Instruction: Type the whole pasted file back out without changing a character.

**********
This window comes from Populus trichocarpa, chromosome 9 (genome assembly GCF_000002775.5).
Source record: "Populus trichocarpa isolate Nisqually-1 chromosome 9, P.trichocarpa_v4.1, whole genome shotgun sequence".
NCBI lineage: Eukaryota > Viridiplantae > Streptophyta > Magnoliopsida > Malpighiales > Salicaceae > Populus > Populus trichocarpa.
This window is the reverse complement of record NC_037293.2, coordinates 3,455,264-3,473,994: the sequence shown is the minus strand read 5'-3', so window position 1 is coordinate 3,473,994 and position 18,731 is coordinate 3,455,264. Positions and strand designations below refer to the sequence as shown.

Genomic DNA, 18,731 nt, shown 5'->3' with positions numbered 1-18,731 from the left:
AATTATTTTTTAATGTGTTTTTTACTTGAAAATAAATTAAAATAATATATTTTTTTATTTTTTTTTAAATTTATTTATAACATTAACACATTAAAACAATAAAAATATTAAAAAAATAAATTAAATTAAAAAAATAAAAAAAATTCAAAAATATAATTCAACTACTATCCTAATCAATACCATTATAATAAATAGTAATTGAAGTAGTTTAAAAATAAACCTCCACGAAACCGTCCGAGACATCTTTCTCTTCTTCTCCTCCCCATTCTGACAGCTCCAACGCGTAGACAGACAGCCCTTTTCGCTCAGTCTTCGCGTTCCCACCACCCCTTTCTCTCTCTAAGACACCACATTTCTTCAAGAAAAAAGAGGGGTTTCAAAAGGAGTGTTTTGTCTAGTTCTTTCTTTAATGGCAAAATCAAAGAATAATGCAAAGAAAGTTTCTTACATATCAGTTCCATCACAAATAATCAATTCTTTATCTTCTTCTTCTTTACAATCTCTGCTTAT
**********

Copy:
This window comes from Populus trichocarpa, chromosome 9 (genome assembly GCF_000002775.5).
Source record: "Populus trichocarpa isolate Nisqually-1 chromosome 9, P.trichocarpa_v4.1, whole genome shotgun sequence".
NCBI lineage: Eukaryota > Viridiplantae > Streptophyta > Magnoliopsida > Malpighiales > Salicaceae > Populus > Populus trichocarpa.
This window is the reverse complement of record NC_037293.2, coordinates 3,455,264-3,473,994: the sequence shown is the minus strand read 5'-3', so window position 1 is coordinate 3,473,994 and position 18,731 is coordinate 3,455,264. Positions and strand designations below refer to the sequence as shown.

Genomic DNA, 18,731 nt, shown 5'->3' with positions numbered 1-18,731 from the left:
AATTATTTTTTAATGTGTTTTTTACTTGAAAATAAATTAAAATAATATATTTTTTTATTTTTTTTTAAATTTATTTATAACATTAACACATTAAAACAATAAAAATATTAAAAAAATAAATTAAATTAAAAAAATAAAAAAAATTCAAAAATATAATTCAACTACTATCCTAATCAATACCATTATAATAAATAGTAATTGAAGTAGTTTAAAAATAAACCTCCACGAAACCGTCCGAGACATCTTTCTCTTCTTCTCCTCCCCATTCTGACAGCTCCAACGCGTAGACAGACAGCCCTTTTCGCTCAGTCTTCGCGTTCCCACCACCCCTTTCTCTCTCTAAGACACCACATTTCTTCAAGAAAAAAGAGGGGTTTCAAAAGGAGTGTTTTGTCTAGTTCTTTCTTTAATGGCAAAATCAAAGAATAATGCAAAGAAAGTTTCTTACATATCAGTTCCATCACAAATAATCAATTCTTTATCTTCTTCTTCTTTACAATCTCTGCTTAT